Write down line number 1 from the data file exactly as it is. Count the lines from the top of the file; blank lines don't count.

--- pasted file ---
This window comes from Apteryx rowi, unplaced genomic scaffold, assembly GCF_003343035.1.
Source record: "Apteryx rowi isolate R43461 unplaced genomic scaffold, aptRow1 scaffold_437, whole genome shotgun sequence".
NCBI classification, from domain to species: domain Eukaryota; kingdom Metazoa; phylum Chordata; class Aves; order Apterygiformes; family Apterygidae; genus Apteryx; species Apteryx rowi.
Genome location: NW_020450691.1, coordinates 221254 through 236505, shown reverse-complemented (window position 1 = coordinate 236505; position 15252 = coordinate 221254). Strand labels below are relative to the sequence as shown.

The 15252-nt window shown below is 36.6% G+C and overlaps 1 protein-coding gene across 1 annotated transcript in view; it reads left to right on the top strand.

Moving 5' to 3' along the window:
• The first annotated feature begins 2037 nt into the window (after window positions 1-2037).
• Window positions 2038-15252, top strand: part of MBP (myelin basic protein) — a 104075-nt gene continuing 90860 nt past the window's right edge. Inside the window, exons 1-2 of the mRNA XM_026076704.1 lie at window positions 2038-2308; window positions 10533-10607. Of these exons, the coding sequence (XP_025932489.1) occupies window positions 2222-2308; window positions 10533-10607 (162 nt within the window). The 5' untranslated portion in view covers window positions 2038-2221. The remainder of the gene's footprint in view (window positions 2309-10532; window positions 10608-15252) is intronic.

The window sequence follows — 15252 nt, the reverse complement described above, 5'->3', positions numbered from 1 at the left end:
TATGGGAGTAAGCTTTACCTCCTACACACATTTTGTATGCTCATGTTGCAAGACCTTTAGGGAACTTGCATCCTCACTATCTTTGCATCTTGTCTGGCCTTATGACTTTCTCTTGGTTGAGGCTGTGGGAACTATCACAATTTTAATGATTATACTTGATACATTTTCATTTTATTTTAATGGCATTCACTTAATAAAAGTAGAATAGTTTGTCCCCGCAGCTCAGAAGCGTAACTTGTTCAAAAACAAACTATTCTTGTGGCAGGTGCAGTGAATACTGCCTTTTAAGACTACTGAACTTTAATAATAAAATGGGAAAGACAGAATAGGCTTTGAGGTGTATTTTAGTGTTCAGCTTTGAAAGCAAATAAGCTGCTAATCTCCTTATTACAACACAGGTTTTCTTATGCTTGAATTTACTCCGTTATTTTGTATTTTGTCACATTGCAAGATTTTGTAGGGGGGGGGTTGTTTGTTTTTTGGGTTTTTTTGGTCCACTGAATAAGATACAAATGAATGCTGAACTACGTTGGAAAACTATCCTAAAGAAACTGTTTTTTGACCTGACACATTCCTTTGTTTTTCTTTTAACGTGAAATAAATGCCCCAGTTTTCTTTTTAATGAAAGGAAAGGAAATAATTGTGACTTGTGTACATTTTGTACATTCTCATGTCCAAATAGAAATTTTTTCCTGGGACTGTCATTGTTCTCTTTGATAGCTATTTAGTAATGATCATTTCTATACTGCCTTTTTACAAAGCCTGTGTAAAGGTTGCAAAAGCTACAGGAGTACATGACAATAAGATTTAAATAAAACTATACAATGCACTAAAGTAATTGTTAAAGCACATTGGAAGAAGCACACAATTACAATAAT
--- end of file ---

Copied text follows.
This window comes from Apteryx rowi, unplaced genomic scaffold, assembly GCF_003343035.1.